Skip to content

Deep-sea corals and essential fish habitat off the US West Coast

The main tool for fisheries conservation in the USA is the Magnuson-Stevens Fishery Conservation and Management Act originally passed in 1976 as a way to help the fishing industry. However, in the intervening years, and after continued declines in fisheries, the Magnuson-Stevens Act now requires fishery management plans to include designation of essential habitats where species feed or reproduce.

Rockfish, anemones, and other invertebrates inhabit this
deep-sea coral reef in Cordell Bank National Marine
Sanctuary off the coast of California.
Credit: Jodi Pirtle/Cordell Bank National Marine Sanctuary

A major fishery for groundfish (i.e., rockfish, flounder, sole, cod) is found off the West Coast of the United States.  Deep-sea corals have been identified as essential fish habitat (EFH) for many groundfish species and so their protection from adverse fishing effects “to the extent practicable” is mandated by the Magnuson-Stevens Act.  The most common gear used in this fishery is bottom-trawls.  These trawl nets are dragged across the sea floor, indiscriminately collecting all of the fish and structure-forming corals and sponges in its path.  This fishing method results in the bycatch of non-target species and damages these fragile deep-sea corals and sponges.  Many species of deep-sea coral take hundreds to thousands of years to grow and so will not be replaced even within the lifetime of our children’s children.

Loss of this essential habitat can lead to long-term impacts to the commercial species, and ultimately to a non-sustainable fishery.  As part of the periodic review of these essential fish habitats, the Marine Conservation Institute recently submitted to the Pacific Fishery Management Council, a number of areas where we propose the banning of bottom-trawling.  These proposed closed areas were based on work done by Dr. John Guinotte and colleagues who used computer models to predict where deep-sea corals might exist based on their preferred habitat characteristics.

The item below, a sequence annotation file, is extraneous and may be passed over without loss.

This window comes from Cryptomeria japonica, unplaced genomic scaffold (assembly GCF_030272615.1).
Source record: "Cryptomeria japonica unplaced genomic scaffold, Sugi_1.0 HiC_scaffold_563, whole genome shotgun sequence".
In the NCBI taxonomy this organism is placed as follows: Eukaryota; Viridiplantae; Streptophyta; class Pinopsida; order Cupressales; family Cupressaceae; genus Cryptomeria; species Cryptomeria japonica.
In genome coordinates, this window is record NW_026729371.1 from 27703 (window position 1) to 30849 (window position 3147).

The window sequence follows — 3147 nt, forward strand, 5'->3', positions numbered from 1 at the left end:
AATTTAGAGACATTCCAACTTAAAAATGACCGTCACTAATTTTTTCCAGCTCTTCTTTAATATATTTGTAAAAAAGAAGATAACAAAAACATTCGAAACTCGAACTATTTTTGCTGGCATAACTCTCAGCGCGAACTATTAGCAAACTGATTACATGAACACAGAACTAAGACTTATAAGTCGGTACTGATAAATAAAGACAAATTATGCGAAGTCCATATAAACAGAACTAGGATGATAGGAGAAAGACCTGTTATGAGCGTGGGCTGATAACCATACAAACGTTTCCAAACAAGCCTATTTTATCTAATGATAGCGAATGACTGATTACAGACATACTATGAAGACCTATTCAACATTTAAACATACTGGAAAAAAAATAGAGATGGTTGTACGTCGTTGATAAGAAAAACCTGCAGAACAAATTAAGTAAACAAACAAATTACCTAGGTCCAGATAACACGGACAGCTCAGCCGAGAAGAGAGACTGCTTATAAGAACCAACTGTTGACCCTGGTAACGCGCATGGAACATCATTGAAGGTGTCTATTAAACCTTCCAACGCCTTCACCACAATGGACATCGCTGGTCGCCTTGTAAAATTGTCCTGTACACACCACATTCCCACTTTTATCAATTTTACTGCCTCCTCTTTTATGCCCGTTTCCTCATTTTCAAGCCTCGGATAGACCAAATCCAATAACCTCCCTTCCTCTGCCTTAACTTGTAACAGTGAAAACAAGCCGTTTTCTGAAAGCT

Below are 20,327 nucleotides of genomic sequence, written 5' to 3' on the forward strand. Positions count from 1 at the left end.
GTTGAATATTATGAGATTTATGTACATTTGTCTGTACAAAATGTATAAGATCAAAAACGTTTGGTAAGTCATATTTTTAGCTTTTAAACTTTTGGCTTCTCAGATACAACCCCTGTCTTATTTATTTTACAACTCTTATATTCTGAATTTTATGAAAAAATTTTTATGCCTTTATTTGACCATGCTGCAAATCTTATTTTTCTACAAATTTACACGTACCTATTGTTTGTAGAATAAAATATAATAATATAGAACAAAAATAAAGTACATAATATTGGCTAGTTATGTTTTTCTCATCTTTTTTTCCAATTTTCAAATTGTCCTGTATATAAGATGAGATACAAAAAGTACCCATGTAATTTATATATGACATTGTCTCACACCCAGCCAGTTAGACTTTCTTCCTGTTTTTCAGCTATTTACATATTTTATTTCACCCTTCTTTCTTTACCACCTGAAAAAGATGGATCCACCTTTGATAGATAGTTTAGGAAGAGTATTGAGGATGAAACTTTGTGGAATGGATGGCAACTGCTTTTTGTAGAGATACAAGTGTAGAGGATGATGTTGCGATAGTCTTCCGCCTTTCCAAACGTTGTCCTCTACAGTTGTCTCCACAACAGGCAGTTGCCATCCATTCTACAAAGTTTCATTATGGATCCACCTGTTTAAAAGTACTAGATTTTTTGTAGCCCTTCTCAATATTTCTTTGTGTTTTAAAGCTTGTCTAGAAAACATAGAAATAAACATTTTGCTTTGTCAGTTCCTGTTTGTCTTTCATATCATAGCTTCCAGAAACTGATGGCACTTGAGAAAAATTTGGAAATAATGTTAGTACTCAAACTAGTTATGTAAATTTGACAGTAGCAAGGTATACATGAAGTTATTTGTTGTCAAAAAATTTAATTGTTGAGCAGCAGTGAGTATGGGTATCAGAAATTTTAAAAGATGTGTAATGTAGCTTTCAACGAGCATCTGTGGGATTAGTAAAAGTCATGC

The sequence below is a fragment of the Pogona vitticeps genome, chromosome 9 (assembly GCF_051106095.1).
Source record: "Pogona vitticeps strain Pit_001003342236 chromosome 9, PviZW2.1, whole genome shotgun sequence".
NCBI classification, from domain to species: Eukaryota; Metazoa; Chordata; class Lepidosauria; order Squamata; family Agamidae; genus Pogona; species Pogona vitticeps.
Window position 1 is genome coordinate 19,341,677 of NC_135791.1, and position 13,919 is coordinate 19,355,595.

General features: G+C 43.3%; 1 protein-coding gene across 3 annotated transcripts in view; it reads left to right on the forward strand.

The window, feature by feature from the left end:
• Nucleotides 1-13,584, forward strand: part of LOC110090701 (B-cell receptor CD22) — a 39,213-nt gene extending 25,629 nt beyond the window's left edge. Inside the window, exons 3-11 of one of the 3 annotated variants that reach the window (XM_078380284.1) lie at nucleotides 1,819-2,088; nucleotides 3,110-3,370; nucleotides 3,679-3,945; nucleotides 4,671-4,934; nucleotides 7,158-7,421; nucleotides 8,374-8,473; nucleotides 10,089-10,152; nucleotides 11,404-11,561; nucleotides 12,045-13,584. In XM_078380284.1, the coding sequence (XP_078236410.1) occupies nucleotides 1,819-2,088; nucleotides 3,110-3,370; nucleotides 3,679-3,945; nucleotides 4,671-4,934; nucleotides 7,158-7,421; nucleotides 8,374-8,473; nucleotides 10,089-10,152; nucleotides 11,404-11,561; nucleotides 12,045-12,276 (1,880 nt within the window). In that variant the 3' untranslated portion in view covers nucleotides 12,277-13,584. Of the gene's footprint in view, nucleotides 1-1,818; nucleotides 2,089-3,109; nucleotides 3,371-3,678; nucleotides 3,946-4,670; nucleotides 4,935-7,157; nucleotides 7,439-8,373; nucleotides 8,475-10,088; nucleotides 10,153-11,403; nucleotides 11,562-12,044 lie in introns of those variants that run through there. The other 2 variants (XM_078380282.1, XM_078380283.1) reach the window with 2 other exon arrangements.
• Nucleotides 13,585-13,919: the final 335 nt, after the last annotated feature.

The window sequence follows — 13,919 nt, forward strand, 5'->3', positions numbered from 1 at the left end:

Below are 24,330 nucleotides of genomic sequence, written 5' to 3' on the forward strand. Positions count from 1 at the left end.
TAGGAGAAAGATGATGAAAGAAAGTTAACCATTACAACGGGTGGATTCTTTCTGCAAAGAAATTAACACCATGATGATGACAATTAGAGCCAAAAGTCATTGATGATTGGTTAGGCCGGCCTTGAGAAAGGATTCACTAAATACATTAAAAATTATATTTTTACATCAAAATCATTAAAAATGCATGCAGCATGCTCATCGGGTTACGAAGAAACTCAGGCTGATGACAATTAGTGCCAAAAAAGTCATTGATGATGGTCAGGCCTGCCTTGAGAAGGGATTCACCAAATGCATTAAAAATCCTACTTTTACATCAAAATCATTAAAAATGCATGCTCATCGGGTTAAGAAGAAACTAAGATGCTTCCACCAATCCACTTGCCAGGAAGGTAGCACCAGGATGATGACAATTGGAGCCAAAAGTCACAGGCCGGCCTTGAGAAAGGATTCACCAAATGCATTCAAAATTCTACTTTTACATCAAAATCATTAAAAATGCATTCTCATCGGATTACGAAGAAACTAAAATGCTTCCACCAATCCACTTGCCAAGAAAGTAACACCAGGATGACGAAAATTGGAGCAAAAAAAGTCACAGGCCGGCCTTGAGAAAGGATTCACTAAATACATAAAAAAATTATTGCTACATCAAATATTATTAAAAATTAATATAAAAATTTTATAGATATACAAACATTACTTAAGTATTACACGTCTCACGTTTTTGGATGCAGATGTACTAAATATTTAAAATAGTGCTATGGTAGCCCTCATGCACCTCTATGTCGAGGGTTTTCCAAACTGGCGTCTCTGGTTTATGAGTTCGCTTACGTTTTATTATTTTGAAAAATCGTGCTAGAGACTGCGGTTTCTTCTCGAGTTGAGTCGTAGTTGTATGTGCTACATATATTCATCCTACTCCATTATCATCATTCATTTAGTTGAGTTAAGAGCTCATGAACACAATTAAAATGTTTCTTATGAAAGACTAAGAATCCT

We invite you to view our proposed deep-sea coral protection zones in Google Earth below.
Blue borders – we recommended bottom-trawl closure
Purple borders – we recommended closure for all bottom contact gear


  1. Frazer -The Sea Fishing Tackle Guy on May 6, 2014 at 6:28 am

    Great Read! Glad to see somthing done about it! We have protection zones in the UK which have worked wonders for the underwater habitat.

  2. Beth Pike on June 2, 2014 at 12:49 pm

    Thanks Fraser! Unfortunately, many of the proposed areas are unlikely to make it through the process to be implemented.